Active Directory Cookbook for Windows Server 2003
Those of you who run networks on Windows 2000 know the benefits of using Active Directory for managing user information and permissions. You also know what a bear it can be. The newer version included with Windows Server 2003 has over 100 new and updated features to simplify deployment, but once it’s in place many system administrators still find Active Directory challenging. If you’re among those looking for practical hands-on support, help is here with our new Active Directory Cookbook, a unique problem-solving guide that offers quick answers for both versions of the Active Directory.
The book contains hundreds of step-by-step solutions for both common and uncommon problems that you might encounter with Active Directory on a daily basis - including recipes to deal with the Lightweight Directory Access Protocol (LDAP), multi-master replication, Domain Name System (DNS), Group Policy, the Active Directory Schema, and many other features. Author Robbie Allen, a Senior Systems Architect at Cisco Systems and co-author of our Active Directory tutorial, based this collection of troubleshooting recipes on his own experience, along with input from Windows administrators throughout the industry. Each recipe includes a discussion to explain how and why the solution works, so you can adapt the problem-solving techniques to similar situations.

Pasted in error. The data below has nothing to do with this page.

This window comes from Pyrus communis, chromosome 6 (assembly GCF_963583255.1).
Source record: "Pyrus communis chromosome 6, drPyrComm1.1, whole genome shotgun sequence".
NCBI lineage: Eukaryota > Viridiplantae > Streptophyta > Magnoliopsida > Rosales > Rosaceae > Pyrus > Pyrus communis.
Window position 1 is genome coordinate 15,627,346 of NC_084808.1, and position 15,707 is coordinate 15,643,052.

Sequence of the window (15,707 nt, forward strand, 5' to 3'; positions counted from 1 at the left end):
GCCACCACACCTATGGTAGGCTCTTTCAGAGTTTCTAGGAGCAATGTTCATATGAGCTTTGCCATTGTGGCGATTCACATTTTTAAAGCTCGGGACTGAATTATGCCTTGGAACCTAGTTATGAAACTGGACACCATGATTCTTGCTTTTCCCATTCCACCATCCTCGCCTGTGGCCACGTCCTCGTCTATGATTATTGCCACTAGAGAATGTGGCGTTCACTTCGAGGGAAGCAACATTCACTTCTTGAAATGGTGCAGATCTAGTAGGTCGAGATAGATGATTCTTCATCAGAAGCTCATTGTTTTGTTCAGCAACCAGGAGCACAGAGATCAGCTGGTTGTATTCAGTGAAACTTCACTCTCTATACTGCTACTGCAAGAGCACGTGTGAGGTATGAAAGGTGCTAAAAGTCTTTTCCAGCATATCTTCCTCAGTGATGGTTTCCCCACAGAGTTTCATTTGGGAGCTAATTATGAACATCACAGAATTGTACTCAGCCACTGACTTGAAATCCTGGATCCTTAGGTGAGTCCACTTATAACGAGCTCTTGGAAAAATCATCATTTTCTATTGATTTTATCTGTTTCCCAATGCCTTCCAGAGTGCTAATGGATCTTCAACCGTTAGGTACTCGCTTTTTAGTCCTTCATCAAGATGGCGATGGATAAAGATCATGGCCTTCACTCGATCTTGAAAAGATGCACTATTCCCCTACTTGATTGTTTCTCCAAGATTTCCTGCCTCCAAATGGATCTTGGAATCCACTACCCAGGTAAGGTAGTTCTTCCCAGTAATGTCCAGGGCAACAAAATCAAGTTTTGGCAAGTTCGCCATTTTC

If your company is considering an upgrade from Windows NT or 2000 to Windows Server 2003, the Active Directory Cookbook will help reduce the time and trouble it takes to configure and deploy Active Directory for your network.
This Cookbook is also a perfect companion to Active Directory, the tutorial that experts hail as the best source for understanding Microsoft’s network directory service. While Active Directory provides the big picture, Active Directory Cookbook gives you the quick solutions you need to cope with day-to-day dilemmas. Together, these books supply the knowledge and tools so you can get the most out of Active Directory to manage users, groups, computers, domains, organizational units, and security policies on your network.